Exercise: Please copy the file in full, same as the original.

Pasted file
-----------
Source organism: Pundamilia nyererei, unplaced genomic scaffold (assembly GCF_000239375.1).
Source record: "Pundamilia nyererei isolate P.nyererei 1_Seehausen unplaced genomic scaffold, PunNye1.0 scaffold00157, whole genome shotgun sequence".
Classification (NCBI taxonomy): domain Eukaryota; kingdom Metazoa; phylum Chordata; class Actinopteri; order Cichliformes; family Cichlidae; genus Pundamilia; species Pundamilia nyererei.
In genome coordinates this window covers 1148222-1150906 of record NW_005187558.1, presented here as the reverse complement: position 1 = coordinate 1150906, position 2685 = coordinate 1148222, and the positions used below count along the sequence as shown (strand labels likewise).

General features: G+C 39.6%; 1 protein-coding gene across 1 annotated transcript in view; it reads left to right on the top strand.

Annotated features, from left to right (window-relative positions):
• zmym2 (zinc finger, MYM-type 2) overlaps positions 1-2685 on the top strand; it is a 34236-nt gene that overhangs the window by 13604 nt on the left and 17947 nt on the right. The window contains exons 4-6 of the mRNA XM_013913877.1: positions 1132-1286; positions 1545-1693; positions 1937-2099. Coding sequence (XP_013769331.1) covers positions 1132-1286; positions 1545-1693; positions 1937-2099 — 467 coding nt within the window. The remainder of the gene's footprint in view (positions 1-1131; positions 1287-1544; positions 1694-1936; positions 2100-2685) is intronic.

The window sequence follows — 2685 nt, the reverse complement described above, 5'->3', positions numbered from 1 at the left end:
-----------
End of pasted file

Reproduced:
Source organism: Pundamilia nyererei, unplaced genomic scaffold (assembly GCF_000239375.1).
Source record: "Pundamilia nyererei isolate P.nyererei 1_Seehausen unplaced genomic scaffold, PunNye1.0 scaffold00157, whole genome shotgun sequence".
Classification (NCBI taxonomy): domain Eukaryota; kingdom Metazoa; phylum Chordata; class Actinopteri; order Cichliformes; family Cichlidae; genus Pundamilia; species Pundamilia nyererei.
In genome coordinates this window covers 1148222-1150906 of record NW_005187558.1, presented here as the reverse complement: position 1 = coordinate 1150906, position 2685 = coordinate 1148222, and the positions used below count along the sequence as shown (strand labels likewise).

General features: G+C 39.6%; 1 protein-coding gene across 1 annotated transcript in view; it reads left to right on the top strand.

Annotated features, from left to right (window-relative positions):
• zmym2 (zinc finger, MYM-type 2) overlaps positions 1-2685 on the top strand; it is a 34236-nt gene that overhangs the window by 13604 nt on the left and 17947 nt on the right. The window contains exons 4-6 of the mRNA XM_013913877.1: positions 1132-1286; positions 1545-1693; positions 1937-2099. Coding sequence (XP_013769331.1) covers positions 1132-1286; positions 1545-1693; positions 1937-2099 — 467 coding nt within the window. The remainder of the gene's footprint in view (positions 1-1131; positions 1287-1544; positions 1694-1936; positions 2100-2685) is intronic.

The window sequence follows — 2685 nt, the reverse complement described above, 5'->3', positions numbered from 1 at the left end: